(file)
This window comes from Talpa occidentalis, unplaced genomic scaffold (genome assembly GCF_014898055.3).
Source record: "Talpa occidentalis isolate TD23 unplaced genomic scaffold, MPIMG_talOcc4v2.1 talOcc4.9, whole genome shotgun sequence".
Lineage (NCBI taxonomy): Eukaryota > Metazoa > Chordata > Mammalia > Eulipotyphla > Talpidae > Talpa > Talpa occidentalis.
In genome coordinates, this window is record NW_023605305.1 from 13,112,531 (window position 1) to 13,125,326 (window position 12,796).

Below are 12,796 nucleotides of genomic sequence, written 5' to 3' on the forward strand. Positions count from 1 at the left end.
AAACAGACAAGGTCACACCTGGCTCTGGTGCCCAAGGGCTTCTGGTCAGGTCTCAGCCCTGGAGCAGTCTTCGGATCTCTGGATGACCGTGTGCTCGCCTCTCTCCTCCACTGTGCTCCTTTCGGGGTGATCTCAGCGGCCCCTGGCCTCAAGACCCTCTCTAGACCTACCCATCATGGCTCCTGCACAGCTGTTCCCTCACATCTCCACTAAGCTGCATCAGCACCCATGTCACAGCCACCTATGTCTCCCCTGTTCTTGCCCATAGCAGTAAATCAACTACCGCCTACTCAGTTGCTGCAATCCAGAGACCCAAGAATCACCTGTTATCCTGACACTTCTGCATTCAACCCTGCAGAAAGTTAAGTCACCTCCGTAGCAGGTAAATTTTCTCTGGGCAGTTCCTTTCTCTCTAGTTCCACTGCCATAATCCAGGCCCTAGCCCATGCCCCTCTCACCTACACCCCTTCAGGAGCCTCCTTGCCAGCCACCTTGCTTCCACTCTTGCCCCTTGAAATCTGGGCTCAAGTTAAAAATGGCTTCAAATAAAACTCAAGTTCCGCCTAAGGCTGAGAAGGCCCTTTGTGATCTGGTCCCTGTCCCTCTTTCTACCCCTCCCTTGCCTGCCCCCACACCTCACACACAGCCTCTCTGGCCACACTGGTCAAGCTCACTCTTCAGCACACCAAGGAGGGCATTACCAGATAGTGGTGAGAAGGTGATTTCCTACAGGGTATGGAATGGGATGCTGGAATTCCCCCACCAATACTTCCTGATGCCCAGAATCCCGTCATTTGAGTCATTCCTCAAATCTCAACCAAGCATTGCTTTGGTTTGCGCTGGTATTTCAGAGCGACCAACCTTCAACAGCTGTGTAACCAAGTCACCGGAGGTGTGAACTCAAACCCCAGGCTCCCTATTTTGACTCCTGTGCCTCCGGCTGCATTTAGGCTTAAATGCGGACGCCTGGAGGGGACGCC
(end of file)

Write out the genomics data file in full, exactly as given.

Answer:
This window comes from Talpa occidentalis, unplaced genomic scaffold (genome assembly GCF_014898055.3).
Source record: "Talpa occidentalis isolate TD23 unplaced genomic scaffold, MPIMG_talOcc4v2.1 talOcc4.9, whole genome shotgun sequence".
Lineage (NCBI taxonomy): Eukaryota > Metazoa > Chordata > Mammalia > Eulipotyphla > Talpidae > Talpa > Talpa occidentalis.
In genome coordinates, this window is record NW_023605305.1 from 13,112,531 (window position 1) to 13,125,326 (window position 12,796).

Below are 12,796 nucleotides of genomic sequence, written 5' to 3' on the forward strand. Positions count from 1 at the left end.
AAACAGACAAGGTCACACCTGGCTCTGGTGCCCAAGGGCTTCTGGTCAGGTCTCAGCCCTGGAGCAGTCTTCGGATCTCTGGATGACCGTGTGCTCGCCTCTCTCCTCCACTGTGCTCCTTTCGGGGTGATCTCAGCGGCCCCTGGCCTCAAGACCCTCTCTAGACCTACCCATCATGGCTCCTGCACAGCTGTTCCCTCACATCTCCACTAAGCTGCATCAGCACCCATGTCACAGCCACCTATGTCTCCCCTGTTCTTGCCCATAGCAGTAAATCAACTACCGCCTACTCAGTTGCTGCAATCCAGAGACCCAAGAATCACCTGTTATCCTGACACTTCTGCATTCAACCCTGCAGAAAGTTAAGTCACCTCCGTAGCAGGTAAATTTTCTCTGGGCAGTTCCTTTCTCTCTAGTTCCACTGCCATAATCCAGGCCCTAGCCCATGCCCCTCTCACCTACACCCCTTCAGGAGCCTCCTTGCCAGCCACCTTGCTTCCACTCTTGCCCCTTGAAATCTGGGCTCAAGTTAAAAATGGCTTCAAATAAAACTCAAGTTCCGCCTAAGGCTGAGAAGGCCCTTTGTGATCTGGTCCCTGTCCCTCTTTCTACCCCTCCCTTGCCTGCCCCCACACCTCACACACAGCCTCTCTGGCCACACTGGTCAAGCTCACTCTTCAGCACACCAAGGAGGGCATTACCAGATAGTGGTGAGAAGGTGATTTCCTACAGGGTATGGAATGGGATGCTGGAATTCCCCCACCAATACTTCCTGATGCCCAGAATCCCGTCATTTGAGTCATTCCTCAAATCTCAACCAAGCATTGCTTTGGTTTGCGCTGGTATTTCAGAGCGACCAACCTTCAACAGCTGTGTAACCAAGTCACCGGAGGTGTGAACTCAAACCCCAGGCTCCCTATTTTGACTCCTGTGCCTCCGGCTGCATTTAGGCTTAAATGCGGACGCCTGGAGGGGACGCC